Daniels Practices, May Play Tomorrow
Friday, December 28, 2007
It's customary for players who are coming back from an injury to at least go through a handful of practices before returning to action, but Wizards Coach Eddie Jordan doesn't have that policy for a player such as Antonio Daniels.
Daniels, who has missed five straight games with a sprained ligament in his right knee, is moving closer to a return and could be back as soon as tomorrow night's game against Miami at Verizon Center or Wednesday's home game against Detroit.
Daniels joined the team for a two-game trip that opened with a 108-104 win at Charlotte on Wednesday night and continues with a game at New Jersey tonight. He's been going through rehabilitation work with the team's athletic trainers and practiced yesterday for the first time, but is listed as doubtful for tonight's game.
"With a veteran like him, it's different," Jordan said. "With our shoot-arounds, they are more like practices, and we went through a lengthy one [Wednesday] and he was out there. It's not like he's missed a month -- it's been two weeks -- so yes, you would like to see him get some practice time, but if we had to jump right into the fire, I would feel safe with Antonio going out there and playing at a high level."
Getting Daniels back would be a boost to a Wizards team that snapped a three-game skid by pulling out a difficult win Wednesday night without a true point guard playing a single minute.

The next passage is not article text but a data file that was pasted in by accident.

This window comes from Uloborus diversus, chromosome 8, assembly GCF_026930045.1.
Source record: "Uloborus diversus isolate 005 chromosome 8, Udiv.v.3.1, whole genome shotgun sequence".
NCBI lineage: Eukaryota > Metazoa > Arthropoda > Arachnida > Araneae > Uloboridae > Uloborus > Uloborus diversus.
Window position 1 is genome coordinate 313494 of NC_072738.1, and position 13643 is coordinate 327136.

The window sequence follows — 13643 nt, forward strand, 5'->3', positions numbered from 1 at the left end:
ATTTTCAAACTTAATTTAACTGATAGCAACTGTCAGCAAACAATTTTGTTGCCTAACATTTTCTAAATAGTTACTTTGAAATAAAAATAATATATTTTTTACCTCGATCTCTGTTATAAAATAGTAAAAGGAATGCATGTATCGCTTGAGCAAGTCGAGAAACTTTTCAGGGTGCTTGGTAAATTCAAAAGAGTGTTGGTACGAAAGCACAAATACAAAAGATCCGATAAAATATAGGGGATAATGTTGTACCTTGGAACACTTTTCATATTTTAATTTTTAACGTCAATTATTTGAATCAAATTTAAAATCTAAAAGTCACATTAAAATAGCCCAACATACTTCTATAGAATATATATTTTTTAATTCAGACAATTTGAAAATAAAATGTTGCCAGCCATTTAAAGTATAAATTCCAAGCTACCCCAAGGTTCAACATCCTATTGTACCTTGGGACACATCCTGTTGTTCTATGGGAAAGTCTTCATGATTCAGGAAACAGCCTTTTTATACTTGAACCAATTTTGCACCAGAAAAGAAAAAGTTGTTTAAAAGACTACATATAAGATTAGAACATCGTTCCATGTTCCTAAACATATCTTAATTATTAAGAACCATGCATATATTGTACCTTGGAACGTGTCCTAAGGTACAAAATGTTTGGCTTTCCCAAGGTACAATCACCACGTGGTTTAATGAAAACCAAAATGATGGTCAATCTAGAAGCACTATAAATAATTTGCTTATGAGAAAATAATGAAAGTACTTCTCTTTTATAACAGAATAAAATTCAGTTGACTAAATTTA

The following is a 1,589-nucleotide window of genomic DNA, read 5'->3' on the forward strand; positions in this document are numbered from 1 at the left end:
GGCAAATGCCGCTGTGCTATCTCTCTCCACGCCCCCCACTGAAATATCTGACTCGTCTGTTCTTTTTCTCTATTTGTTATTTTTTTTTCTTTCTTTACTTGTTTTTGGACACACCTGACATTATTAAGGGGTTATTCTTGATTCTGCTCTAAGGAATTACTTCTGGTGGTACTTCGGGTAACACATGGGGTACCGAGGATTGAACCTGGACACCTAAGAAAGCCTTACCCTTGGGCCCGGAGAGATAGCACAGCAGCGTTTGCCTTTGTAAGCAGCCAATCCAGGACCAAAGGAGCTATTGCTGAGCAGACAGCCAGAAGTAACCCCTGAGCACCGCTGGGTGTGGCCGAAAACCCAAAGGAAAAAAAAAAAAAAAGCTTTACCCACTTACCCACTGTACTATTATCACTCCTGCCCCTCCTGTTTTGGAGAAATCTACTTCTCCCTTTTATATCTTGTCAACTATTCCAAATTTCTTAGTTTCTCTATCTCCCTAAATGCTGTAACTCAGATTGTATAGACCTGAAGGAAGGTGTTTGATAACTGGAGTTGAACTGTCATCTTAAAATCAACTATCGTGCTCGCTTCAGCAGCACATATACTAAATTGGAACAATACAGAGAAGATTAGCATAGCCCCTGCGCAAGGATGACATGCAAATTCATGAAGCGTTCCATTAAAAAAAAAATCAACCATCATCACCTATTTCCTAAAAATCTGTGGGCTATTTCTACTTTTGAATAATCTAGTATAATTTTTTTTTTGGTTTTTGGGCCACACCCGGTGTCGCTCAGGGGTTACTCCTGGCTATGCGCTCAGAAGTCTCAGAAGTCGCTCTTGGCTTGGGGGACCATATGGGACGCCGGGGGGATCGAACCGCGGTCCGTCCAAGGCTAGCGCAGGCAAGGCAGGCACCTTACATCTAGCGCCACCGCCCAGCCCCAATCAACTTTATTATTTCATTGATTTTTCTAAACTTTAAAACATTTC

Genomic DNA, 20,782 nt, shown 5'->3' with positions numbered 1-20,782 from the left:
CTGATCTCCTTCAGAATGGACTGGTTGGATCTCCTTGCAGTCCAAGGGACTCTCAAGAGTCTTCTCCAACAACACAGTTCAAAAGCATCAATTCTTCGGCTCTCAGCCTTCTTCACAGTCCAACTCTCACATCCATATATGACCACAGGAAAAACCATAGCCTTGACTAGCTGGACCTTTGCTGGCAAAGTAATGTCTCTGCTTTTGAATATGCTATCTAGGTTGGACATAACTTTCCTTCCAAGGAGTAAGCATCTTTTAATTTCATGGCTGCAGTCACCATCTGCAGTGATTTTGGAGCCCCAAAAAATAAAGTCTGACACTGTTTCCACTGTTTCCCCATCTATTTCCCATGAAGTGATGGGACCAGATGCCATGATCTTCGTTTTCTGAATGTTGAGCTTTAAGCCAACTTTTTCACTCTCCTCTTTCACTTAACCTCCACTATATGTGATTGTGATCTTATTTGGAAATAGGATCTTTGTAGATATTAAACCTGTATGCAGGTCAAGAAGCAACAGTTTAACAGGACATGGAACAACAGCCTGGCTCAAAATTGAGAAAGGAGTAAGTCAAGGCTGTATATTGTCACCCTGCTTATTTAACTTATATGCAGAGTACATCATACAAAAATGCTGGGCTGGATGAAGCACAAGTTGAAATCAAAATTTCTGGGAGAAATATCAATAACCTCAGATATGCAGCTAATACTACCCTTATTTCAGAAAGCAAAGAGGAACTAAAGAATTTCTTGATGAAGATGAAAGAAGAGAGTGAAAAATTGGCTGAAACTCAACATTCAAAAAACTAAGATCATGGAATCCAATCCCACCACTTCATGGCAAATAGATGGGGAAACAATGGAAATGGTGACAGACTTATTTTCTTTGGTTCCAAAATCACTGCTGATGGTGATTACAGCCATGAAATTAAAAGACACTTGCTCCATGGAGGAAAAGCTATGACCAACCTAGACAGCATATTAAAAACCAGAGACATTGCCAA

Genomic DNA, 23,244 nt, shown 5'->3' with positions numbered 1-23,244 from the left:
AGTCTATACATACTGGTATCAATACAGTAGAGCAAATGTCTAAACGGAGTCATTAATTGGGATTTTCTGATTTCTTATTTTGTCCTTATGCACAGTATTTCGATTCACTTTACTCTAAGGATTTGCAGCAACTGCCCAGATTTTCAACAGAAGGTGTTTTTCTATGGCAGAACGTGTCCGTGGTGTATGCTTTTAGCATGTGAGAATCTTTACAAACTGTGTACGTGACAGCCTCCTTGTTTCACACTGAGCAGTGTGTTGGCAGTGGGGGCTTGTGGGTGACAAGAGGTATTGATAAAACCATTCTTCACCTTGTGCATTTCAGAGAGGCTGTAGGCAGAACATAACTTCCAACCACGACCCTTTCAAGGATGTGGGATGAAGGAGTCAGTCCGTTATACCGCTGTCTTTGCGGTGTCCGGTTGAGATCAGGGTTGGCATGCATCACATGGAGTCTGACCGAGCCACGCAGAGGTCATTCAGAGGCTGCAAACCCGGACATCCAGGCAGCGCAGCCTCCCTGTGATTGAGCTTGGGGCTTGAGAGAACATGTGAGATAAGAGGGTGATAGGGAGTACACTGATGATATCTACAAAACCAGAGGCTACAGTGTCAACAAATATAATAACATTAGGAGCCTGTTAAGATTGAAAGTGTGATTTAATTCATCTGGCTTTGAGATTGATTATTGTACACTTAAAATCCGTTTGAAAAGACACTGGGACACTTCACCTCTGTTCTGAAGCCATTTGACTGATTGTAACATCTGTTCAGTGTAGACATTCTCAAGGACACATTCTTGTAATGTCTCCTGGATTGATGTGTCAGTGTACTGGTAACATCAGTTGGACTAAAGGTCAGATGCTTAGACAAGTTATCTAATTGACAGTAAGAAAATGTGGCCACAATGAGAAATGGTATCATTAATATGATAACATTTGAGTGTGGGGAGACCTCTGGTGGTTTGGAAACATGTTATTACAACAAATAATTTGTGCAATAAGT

Roger Mason Jr. made his third start in place of Daniels and scored a career-high 24 points, connecting on a career-high six three-pointers while sharing ballhandling duties with fellow shooting guards DeShawn Stevenson and Nick Young.
The Wizards (14-13) survived, but the game was probably closer than it should have been because Charlotte's full-court press helped force eight fourth-quarter turnovers by Washington, which had difficulty at times simply getting into its offense. "It got a little wild there at the end," said forward Caron Butler, who returned from injuries to both ankles to score 21 of his 25 points in the second half. "We probably made that a little more interesting than it needed to be."
The Wizards may not get away with a similar sloppy stretch tonight against the Nets (12-16), who are struggling this season but have owned the Wizards at home in recent seasons. Washington has dropped five straight at New Jersey, including an 87-85 loss on Nov. 8.
That game ended when Gilbert Arenas, who has been out since Nov. 17 with a left knee injury, failed to get off a potential game-winning or game-tying shot at the buzzer. The Wizards beat the Nets, 104-89, at Verizon Center on Dec. 9, a victory that sparked a four-game winning streak.
While the Nets are tough against the Wizards at home, they've been anything but against the rest of the NBA. Wednesday night's 101-83 home loss to Detroit dropped the Nets to 6-11 at Izod Center this season. "I'm pretty much speechless," Nets forward Richard Jefferson told reporters. "I got nothing and I've got a big mouth."
Until Daniels gets back, the Wizards will continue to count on Mason, who has been one of the team's most consistent performers since Arenas went out of the lineup. In the last 11 games, Mason is averaging 12.7 points and shooting 46 percent from three-point range while playing solid defense.
He opened Saturday's game by making his first six shots, including four three-pointers. The performance led one confused Bobcats fan sitting in the second row behind the scorer's table to reach for his game program.
"Who the heck is number 8?" he asked the person next to him.
Unless that fan closely followed the ACC during Mason's time at Virginia or tracks the professional leagues in Europe, his ignorance can be forgiven.
"The last time I got into a flow like that was overseas or back in college," Mason said. "I definitely felt good [Wednesday]. Everything's just different now. I know I'm going to get consistent minutes so I'm more relaxed and that's allowing me to get on to a roll."